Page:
In this campaign, the two ads used video to take the Mac vs. PC television campaign to a new peak of interactivity and ingenuity. The PC would crawl out of one banner and into another, the Mac would look up at him as he carried out his antics, and we would be inspired to think of the page in front of us as a larger canvas that was able to carry a message beyond the borders of traditional banners. Even after compiling this list, I still long for more examples that use the medium to such a lofty effect as this campaign.
While I'm not thrilled awarding the two slots on this list to the same advertiser, it's hard to brush off the innovation and creativity in these units. Ignoring the traditional limitations of a banner, these incorporated the top third of the page and turned the entire thing into a part of the ad, which was revealed through a little visual trickery.
When loaded, these iPod Touch ads appeared to be the new larger ad units recently introduced by some publishers like YouTube and Wired, and they replicated the product demonstration method most were familiar with from iPod and iPhone commercials. However, as the hands began interacting with the iPod, the action quickly moved beyond the borders of the banner, making the top of the entire site tilt, twist, flip, and react to the action going on below. The result was so seamless, smooth, and non-intrusive that it quickly achieved a result typically reserved for memorable video -- it went viral. And, as we all know, word of mouth is the best advertising of all.
Each one of these executions defined the era in which they ran. Almost all of them set the bar for what could be achieved at the time, and most inspired others to create examples that emulated their evolution.
The question now becomes, "What's next?" My belief is that, with the proliferation of new types of consumption in the form of mobile devices like smartphones and tablets, we're on the precipice of an entirely new level of interactivity and stickiness. I, for one, can't wait to see where we go.
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A less obvious component of annoyance comes from running your ads in the wrong places. Normally when this topic comes up we reference the extreme examples like airline ads running next to stories about plane crashes, tobacco ads next to lung cancer articles, etc. But there are a lot of other less extreme situations where improper placement of ads can generate outrage, concern and customer annoyance.
Email is one area that factors high in consumer annoyance. And this annoyance level was the primary reason behind the CAN-SPAM act, legislation designed to reduce the amount of "junk" email we all receive. Just like the pop-up blockers that are in most browsers today, spam filters are becoming commonplace to prevent delivery of mail we didn't request. Over the years, I've been consistently surprised at the level of outrage consumers express when they believe they've received spam messages. Believe me; those angry customers aren't afraid to reach out to company's senior management to complain. It's never a fun meeting when the CEO's office calls the marketing department on the carpet to discuss a consumer complaint.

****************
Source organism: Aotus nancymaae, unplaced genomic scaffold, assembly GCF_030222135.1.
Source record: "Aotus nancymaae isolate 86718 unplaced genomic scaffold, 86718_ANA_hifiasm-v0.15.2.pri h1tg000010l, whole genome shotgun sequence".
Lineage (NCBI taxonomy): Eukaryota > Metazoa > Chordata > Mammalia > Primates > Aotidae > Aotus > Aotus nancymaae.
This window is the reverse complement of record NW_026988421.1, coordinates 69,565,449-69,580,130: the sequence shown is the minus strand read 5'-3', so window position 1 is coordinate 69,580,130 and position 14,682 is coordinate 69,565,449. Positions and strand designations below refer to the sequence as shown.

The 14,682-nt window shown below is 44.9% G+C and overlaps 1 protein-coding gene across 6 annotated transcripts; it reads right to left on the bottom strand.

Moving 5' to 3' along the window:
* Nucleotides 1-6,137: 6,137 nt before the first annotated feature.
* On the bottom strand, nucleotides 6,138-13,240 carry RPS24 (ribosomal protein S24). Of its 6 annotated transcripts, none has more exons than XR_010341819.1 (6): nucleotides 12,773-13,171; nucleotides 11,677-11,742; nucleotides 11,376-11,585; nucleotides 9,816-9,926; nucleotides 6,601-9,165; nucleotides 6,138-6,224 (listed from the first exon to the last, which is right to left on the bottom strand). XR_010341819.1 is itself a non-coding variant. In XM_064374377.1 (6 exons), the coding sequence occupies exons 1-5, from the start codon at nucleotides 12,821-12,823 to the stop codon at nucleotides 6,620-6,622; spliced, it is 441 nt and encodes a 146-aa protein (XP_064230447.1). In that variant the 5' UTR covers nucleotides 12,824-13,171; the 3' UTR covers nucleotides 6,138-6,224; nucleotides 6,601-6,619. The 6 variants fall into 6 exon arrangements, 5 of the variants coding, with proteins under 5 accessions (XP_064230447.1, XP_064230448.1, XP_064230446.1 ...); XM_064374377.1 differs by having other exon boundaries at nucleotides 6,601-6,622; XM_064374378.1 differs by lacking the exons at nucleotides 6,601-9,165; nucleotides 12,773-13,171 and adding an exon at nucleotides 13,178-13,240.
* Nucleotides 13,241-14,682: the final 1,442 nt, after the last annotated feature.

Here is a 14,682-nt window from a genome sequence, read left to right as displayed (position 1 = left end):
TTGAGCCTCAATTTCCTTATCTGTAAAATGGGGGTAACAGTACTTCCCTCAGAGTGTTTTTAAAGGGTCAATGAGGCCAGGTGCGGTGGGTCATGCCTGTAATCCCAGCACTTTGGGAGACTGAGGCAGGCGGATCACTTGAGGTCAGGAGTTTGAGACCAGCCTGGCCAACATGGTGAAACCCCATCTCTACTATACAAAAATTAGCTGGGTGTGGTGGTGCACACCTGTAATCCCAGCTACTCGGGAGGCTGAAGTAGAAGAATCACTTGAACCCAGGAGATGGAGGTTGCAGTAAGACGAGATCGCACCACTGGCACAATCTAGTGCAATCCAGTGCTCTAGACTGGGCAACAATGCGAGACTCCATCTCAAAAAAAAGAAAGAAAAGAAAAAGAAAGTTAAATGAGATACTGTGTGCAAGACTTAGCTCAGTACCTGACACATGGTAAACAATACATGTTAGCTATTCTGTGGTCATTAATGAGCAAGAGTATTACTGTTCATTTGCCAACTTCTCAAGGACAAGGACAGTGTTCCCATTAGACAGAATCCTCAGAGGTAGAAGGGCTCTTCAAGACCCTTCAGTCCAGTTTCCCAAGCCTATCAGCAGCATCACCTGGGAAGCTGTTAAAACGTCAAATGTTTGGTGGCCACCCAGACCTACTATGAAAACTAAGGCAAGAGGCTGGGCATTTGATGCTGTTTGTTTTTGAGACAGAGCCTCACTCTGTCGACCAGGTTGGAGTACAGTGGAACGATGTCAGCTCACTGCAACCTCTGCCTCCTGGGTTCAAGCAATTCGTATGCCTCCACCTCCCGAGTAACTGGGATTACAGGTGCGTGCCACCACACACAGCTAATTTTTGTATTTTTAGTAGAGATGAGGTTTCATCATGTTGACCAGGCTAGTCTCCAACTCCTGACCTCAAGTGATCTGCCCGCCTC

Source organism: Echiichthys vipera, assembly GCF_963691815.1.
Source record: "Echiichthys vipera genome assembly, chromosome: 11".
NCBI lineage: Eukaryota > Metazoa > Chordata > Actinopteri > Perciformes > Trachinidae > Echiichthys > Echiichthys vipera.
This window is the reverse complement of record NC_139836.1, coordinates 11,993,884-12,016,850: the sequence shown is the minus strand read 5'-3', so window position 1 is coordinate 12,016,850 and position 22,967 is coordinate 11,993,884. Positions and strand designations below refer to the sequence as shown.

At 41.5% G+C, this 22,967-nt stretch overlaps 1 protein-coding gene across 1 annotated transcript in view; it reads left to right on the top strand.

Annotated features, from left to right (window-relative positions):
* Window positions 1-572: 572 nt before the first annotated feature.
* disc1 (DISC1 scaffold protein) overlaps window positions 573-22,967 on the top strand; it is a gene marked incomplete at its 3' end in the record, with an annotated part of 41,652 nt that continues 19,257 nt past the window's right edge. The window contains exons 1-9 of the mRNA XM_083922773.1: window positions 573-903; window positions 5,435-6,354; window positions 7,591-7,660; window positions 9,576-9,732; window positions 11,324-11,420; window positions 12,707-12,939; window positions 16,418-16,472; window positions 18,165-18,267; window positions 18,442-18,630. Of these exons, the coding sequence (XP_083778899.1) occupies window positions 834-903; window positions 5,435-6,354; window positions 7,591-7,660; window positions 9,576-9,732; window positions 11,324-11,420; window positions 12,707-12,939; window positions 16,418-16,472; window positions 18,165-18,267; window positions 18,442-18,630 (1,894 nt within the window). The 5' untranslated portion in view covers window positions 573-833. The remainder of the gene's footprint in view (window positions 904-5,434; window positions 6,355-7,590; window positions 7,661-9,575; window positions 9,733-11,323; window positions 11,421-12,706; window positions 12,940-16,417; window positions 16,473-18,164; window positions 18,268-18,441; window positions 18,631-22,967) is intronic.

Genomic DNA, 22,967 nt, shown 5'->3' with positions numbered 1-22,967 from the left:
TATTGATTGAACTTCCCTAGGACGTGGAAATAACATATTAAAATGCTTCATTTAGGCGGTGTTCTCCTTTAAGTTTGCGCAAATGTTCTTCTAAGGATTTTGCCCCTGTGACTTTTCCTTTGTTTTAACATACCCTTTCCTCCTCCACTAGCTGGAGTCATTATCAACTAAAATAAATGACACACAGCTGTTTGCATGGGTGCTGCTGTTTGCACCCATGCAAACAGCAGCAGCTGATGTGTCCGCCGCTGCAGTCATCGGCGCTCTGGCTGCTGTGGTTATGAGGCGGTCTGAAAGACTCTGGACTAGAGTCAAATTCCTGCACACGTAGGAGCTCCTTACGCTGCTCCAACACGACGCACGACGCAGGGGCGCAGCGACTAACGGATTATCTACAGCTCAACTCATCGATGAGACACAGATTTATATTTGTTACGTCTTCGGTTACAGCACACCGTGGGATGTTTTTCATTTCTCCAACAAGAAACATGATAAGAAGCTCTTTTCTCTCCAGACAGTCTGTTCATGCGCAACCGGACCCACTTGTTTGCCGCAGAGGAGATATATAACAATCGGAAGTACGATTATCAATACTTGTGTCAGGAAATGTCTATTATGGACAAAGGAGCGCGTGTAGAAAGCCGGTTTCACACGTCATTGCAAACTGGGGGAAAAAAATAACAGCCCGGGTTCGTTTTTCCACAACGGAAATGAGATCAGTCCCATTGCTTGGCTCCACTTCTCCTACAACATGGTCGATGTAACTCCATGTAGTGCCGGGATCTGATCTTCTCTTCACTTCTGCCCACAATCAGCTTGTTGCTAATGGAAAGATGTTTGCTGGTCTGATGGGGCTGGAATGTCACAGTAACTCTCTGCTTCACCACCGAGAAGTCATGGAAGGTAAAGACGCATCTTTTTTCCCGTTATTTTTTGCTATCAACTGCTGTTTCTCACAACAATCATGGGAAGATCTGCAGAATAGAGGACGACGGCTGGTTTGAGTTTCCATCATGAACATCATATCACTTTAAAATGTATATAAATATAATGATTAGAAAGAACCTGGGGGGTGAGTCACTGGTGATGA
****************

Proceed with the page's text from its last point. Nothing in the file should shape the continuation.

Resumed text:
My final example of how to annoy consumers comes in the form of invasiveness into a consumer's private life. Invasiveness can be generated in many forms, when you ask for too much information, when you ask for sensitive information and probably the most extreme example when you cross the line and let the consumer you know more about them than they expect. The first scenario, asking for too much information can be easily seen in form completion rates. The more information you ask for, the fewer number of people fill it out. One of my clients used to have a form on their website that was literally three pages when if printed out the form, and they couldn't understand why 98 percent of visitors left without completing the form. Over several months we refined the form to a much shorter form, that still collected the most relevant information, and response rate grew five times without any loss in lead quality! While most people have shied away from the really long forms, it's surprising to me that we haven't learned to cut out extraneous data collection. For example, when you want to understand the geography of where your prospects are coming from, why not ask just for zip code instead of asking for address, city, and state ( better yet just ask for area code) -- it's less personal and more people are willing to share. In talking about personal, we get to the second point -- asking for sensitive information. Forms that require social security number, credit card, etc. don't get filled out easily. You need to earn their trust before they are willing to share that much. A rule of thumb when asking for information is to only ask for what you really need and are going to use. Otherwise, you're just lowering your response rate for no reason. The final example of invasiveness can best be seen in retargeting. With retargeting ads are shown to people who visit your web site in an effort to get them to come back. Often times when we discuss retargeting we get requests to run ads that say things like "thanks for your recent purchase" or do something that leads the consumer to believe you know who they are. While no personally identifiable information (PII) needs to be shared to retarget a consumer, this type of message can really annoy the recipient. You're much better off to re-engage this prospect with messaging more along their interest areas than tipping your hand to how you've reached them.
What do I do now?
The moral of this story is that as a marketer you should never forget that you're talking to consumers and you need to do it in a way that makes sense to them and meets their needs. Don't let the technology we have sway your advertising decisions.